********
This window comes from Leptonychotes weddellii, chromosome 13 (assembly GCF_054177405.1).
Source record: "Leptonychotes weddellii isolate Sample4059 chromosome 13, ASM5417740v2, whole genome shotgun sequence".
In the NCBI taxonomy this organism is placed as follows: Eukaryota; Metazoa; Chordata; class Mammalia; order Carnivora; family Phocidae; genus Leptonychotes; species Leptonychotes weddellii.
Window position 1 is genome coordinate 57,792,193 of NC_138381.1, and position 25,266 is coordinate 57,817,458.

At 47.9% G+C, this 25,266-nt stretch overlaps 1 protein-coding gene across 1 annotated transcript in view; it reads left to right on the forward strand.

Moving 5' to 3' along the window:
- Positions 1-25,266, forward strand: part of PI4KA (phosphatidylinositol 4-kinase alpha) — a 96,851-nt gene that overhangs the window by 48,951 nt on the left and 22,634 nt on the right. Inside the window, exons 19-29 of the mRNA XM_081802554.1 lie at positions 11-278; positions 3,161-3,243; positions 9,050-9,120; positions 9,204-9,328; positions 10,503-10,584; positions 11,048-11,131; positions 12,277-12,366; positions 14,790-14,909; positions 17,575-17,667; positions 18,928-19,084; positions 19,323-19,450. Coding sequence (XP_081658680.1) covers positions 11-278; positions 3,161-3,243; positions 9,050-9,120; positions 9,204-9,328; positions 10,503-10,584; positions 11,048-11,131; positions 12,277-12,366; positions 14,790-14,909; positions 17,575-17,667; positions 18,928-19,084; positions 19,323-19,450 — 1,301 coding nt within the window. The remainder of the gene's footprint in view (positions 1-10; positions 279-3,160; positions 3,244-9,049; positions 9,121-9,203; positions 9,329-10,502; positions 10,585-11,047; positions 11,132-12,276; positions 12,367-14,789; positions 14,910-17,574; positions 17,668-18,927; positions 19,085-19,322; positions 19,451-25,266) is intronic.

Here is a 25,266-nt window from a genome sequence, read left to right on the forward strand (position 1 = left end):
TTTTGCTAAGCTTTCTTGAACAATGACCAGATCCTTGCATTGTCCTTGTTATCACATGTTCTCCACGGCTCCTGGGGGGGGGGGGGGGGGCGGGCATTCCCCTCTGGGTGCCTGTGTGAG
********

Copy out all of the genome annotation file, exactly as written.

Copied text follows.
This window comes from Leptonychotes weddellii, chromosome 13 (assembly GCF_054177405.1).
Source record: "Leptonychotes weddellii isolate Sample4059 chromosome 13, ASM5417740v2, whole genome shotgun sequence".
In the NCBI taxonomy this organism is placed as follows: Eukaryota; Metazoa; Chordata; class Mammalia; order Carnivora; family Phocidae; genus Leptonychotes; species Leptonychotes weddellii.
Window position 1 is genome coordinate 57,792,193 of NC_138381.1, and position 25,266 is coordinate 57,817,458.

At 47.9% G+C, this 25,266-nt stretch overlaps 1 protein-coding gene across 1 annotated transcript in view; it reads left to right on the forward strand.

Moving 5' to 3' along the window:
- Positions 1-25,266, forward strand: part of PI4KA (phosphatidylinositol 4-kinase alpha) — a 96,851-nt gene that overhangs the window by 48,951 nt on the left and 22,634 nt on the right. Inside the window, exons 19-29 of the mRNA XM_081802554.1 lie at positions 11-278; positions 3,161-3,243; positions 9,050-9,120; positions 9,204-9,328; positions 10,503-10,584; positions 11,048-11,131; positions 12,277-12,366; positions 14,790-14,909; positions 17,575-17,667; positions 18,928-19,084; positions 19,323-19,450. Coding sequence (XP_081658680.1) covers positions 11-278; positions 3,161-3,243; positions 9,050-9,120; positions 9,204-9,328; positions 10,503-10,584; positions 11,048-11,131; positions 12,277-12,366; positions 14,790-14,909; positions 17,575-17,667; positions 18,928-19,084; positions 19,323-19,450 — 1,301 coding nt within the window. The remainder of the gene's footprint in view (positions 1-10; positions 279-3,160; positions 3,244-9,049; positions 9,121-9,203; positions 9,329-10,502; positions 10,585-11,047; positions 11,132-12,276; positions 12,367-14,789; positions 14,910-17,574; positions 17,668-18,927; positions 19,085-19,322; positions 19,451-25,266) is intronic.

Here is a 25,266-nt window from a genome sequence, read left to right on the forward strand (position 1 = left end):
TTTTGCTAAGCTTTCTTGAACAATGACCAGATCCTTGCATTGTCCTTGTTATCACATGTTCTCCACGGCTCCTGGGGGGGGGGGGGGGGGCGGGCATTCCCCTCTGGGTGCCTGTGTGAG